Aquantum leap forward from director Vladimir Michalek's last film, an unfulfilled adaptation of Franz Kafka's "Amerika," "Forgotten Light" is an accomplished interpretation and updating of a '30s-era Czech novel concerning the political and spiritual struggles of a country priest. Already a critical and box office hit in the Czech Republic, tale's clerical subject matter and intense examination of Czech communist-era travails, sans star names, will make it unlikely to convert foreign auds. Prayers will be answered in fests and specialty cable programming slots.
Aquantum leap forward from director Vladimir Michalek’s last film, an unfulfilled adaptation of Franz Kafka’s “Amerika,” “Forgotten Light” is an accomplished interpretation and updating of a ’30s-era Czech novel concerning the political and spiritual struggles of a country priest. Already a critical and box office hit in the Czech Republic, tale’s clerical subject matter and intense examination of Czech communist-era travails, sans star names, will make it unlikely to convert foreign auds. Prayers will be answered in fests and specialty cable programming slots.
In the waning days of the Soviet Empire, the leader of a rural Catholic flock , Father Holy (Boleslav Polivka), is fighting to keep the last-gasp commie leaders from closing the aging cathedral that is the heart of his diocese. Clearly a man of faith – who is willing to perform such low-yield functions as gypsy christenings – he is no pushover for the local party bosses or the corrupt clerics above him, who have been willing to cut sleazy deals with the Red-era power-brokers.
His faith is tested by the dire situation he’s facing, with the church seemingly doomed to extinction because his parishioners don’t have the political or financial juice to stave off the shuttering. He’s also becoming beaten down by the sad plight of a local woman (Veronika Zilkova) he has long secretly loved. Bravely battling cancer as her coarse, blue-collar hubbie and young children helplessly look on, the woman knows of Holy’s feelings, but facing death, she is looking for higher truths to comfort her.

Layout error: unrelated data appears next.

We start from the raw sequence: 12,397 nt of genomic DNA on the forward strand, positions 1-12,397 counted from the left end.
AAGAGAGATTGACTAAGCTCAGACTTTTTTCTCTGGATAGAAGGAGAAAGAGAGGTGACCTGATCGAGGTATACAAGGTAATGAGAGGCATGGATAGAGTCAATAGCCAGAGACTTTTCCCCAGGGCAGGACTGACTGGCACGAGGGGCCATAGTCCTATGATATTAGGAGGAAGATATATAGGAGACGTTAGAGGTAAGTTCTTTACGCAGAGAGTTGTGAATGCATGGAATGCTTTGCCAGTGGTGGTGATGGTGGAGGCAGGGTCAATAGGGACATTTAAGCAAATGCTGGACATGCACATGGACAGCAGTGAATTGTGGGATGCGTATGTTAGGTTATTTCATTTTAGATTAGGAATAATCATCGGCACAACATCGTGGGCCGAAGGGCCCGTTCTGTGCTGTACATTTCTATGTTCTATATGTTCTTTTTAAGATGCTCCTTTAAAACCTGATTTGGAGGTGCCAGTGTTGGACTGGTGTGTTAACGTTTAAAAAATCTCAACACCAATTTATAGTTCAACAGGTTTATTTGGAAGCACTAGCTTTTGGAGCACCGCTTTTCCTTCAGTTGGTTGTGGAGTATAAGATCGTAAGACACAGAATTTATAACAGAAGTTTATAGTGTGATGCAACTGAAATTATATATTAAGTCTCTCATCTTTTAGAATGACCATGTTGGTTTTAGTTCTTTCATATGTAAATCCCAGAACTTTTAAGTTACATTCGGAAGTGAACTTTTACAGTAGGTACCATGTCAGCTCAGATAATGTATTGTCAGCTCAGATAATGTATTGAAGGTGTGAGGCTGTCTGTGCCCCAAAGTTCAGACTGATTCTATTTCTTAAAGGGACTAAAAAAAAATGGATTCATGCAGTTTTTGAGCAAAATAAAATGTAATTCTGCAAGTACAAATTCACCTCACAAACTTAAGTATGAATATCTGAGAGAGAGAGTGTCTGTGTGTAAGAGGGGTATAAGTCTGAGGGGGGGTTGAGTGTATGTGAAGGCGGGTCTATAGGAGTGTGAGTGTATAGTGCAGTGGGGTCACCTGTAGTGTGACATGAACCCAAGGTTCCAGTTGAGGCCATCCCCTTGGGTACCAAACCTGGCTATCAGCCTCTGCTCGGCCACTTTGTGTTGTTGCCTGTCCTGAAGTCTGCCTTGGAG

An irascible local sculptor (Jiri Pecha) assists the priest in a risky plan to make a copy of a renaissance-era statue that is housed in the church, in order to sell the original to raise the funds needed to keep the parish structure intact, a scheme that leads the priest through a series of adventures involving the townspeople and the hard-edged authorities. By film’s fade, the priest has managed to keep his spirit together, and also counsel and comfort the dying woman, even touching the hardened heart of her grieving husband.
Though the narrative structure suffers from the same jerky stops and starts as Michalek’s less engaging “Amerika,” here he has the benefit of a beautiful central performance by Polivka, an actor best known locally for his comedic, not dramatic, skills. Zilkova, as the quietly desperate but dignified dying woman, is also outstanding, as is Pecha as the priest’s lively accomplice.
Martin Duba’s lensing brilliantly captures the nuances of the country light and the church’s interior spaces. Though nonbelievers may be put off by the pic’s clear endorsement of the Catholic quest for God’s presence and guidance, story translates as a compelling and universal tale of integrity and faith at war with time, human corruption and the frailties of even the most devout.